Then there’s the issue of Australia’s prices for technology and software. Historically, it has always been high - anecdotally, I can remember paying around $AU100 for Eternal Champions on the Sega Mega Drive back in the day - but in the online era where comparable prices and current exchange rates are just a Google search away, it’s a problem that’s much more visible to hardcore gamers and net-savvy parents alike. It’s become a literal joke, referred to as “the Australia tax”, so named for prices that seem senselessly inflated compared to the rest of the world.
The obvious solution for many is to import games from online stores. Sites such as PlayAsia, Zavvi, and OzGameShop are among the go-to places for those unwilling to pay more for the same software, with prices that often come in far under the RRPs from local bricks and mortar outlets, postage included. The unfortunate downside, of course, is that buying online sends countless dollars out of our shores and over to international sellers, and in a time when Australian retailers are crying poor, steering away from supporting the local industry gives the problem an ouroboros twist. Prices are designed to cover costs, but the fewer people there are willing to pay them, the higher those prices need to be.
That’s the principle, at least - in practice, the numbers don’t seem to stack up. According to findings by consumer watchdog group CHOICE, in one particular instance, “it would be cheaper to pay someone’s wage and fly them to the US and back twice, and get them to buy the software while overseas.” Australia’s prices seem ludicrously out of touch with the rest of the world, to the point where companies such as Apple and Microsoft are being called upon to explain their high prices by a federal parliamentary inquiry. Microsoft, for its part, has blamed just about everything including labour costs, marketing costs, training and advertising, rent, transport and distribution, exchange rates, the GST, and “Australian-specific regulations” for its discrepancies.
At the retail shelf, some of these things might seem fair enough - after all, when it comes to physical product, a slice of the costs goes towards the expense of shipping the game to our shores, as well as the rental costs of the store that’s selling it. Yet even when those factors are removed by way of digital distribution, we’re still getting stung just as hard: just look at how publishers continue to jack up Australian prices on Steam for no apparent reason. When even a downloaded stream of ones and zeroes comes with the Australia tax - a channel where physical concerns don’t enter into the equation - it’s hard not to feel a little jilted Down Under.
One can only hope that progress is swiftly made and common sense prevails. Perhaps it has already started, albeit at a glacial pace; it was around this time last year when Apple decided to alter the Australian pricing on its App Store, bringing what were once $AU1.19 apps down to match their US cousins at $0.99 cents. An appreciated gesture, but with our digital prices still as blissfully out of touch as the pipes they come through, it’s clear we’ve still got a long way to go.
Australia’s classification system and high software prices have long been part and parcel of an Aussie gamer’s experience. And in a bubble, these issues would not feel like issues - they’d just be part of the normal journey. But this is 2012. Gaming as an industry has exploded, and those who are involved in it are tweeting, Facebooking, YouTubing, blogging, and otherwise discussing it with others all over the globe every second of the day. The internet has brought Australia into a worldwide conversation - we’re part of the discussions that highlight just how different things are, and when we can jump on a message board to see a kid in the US playing Mortal Kombat, it’s pretty hard to ignore. Australia might be an isolated nation in terms of geography, but thanks to the internet, it’s never felt closer.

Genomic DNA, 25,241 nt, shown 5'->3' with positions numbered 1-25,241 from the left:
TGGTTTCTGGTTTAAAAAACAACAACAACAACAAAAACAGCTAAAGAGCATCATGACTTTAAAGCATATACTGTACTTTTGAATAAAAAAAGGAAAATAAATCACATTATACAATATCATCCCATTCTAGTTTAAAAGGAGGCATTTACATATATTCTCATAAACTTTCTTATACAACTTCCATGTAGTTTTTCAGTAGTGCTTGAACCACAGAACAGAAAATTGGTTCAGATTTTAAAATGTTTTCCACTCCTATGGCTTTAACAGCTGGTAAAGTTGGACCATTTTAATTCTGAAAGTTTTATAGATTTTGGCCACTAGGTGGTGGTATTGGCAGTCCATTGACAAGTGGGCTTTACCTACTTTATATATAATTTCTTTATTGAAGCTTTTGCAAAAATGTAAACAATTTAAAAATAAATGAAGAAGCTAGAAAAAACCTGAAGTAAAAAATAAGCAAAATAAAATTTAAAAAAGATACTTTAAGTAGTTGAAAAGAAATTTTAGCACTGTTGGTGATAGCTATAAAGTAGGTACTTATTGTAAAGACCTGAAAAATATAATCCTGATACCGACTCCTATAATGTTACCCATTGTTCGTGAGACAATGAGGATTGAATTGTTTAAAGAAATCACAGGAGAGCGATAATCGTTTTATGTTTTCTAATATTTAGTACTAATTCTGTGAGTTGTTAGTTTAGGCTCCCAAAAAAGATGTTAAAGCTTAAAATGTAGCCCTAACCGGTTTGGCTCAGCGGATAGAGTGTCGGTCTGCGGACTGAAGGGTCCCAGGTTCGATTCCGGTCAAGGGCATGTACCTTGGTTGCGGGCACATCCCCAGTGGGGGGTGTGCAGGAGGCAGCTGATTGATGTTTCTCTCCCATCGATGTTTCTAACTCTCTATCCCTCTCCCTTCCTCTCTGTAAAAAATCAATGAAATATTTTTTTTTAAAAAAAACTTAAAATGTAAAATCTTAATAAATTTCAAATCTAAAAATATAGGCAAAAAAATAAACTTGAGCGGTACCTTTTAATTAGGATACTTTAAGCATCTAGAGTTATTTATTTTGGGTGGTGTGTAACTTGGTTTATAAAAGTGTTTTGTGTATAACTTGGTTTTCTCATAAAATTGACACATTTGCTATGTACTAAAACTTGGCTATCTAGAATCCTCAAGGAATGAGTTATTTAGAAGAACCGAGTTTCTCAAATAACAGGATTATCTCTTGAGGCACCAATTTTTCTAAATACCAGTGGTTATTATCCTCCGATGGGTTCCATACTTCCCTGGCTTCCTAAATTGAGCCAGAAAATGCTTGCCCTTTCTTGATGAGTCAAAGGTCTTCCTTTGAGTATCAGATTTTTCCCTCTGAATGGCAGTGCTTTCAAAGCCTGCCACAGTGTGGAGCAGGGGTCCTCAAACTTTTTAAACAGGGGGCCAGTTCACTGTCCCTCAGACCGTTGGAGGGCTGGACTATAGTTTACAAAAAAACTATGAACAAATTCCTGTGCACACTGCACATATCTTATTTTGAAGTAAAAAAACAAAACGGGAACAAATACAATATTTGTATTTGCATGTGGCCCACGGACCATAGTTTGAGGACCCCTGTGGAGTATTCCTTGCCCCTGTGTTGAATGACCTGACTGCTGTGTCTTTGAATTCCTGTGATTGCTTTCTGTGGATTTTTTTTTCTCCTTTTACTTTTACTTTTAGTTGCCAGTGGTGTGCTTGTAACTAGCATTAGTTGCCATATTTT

It’s that connectivity that has facilitated multiple workarounds. Between proxy servers, online retailers, and out-and-out piracy, dedicated Australians will bend and break the rules in an effort to stay abreast of the hobby they love. And with regards to RC’d games and high prices, sometimes the measures - and the consequences - will intersect. During her GameTech presentation, Jane Fitzgerald pointed out that Australian Customs and Border Protection “can and does” confiscate imported games that are refused classification - remember, they’re illegal to own. Up to March this year, Customs has seized 153 RC’d computer games at the border, 139 of which were copies of Mortal Kombat. An anticipated game for a lower price? Not in Australia, you don’t.
But that’s the thing: with the contrasts laid bare, it’s only a matter of time before things are forced to change. As mentioned above, Australia’s classification system for videogames will receive the addition of an R18+ next year, while the chasm between local and international prices has hopefully begun to narrow. With enough pressure - as years of campaigning and petitioning have demonstrated with the R18+ rating - change can happen. And as any antipode will tell you, it’s change that’s long overdue.
There’s no getting around it. Gaming in Australia is a markedly unique experience. Here’s hoping that’s not always the case.
Darren Wells is the editor of Official Xbox Magazine Australia and contributor to GamesRadar. He’s been a gamer since he was knee-high to an Apple IIe. He really likes lamingtons.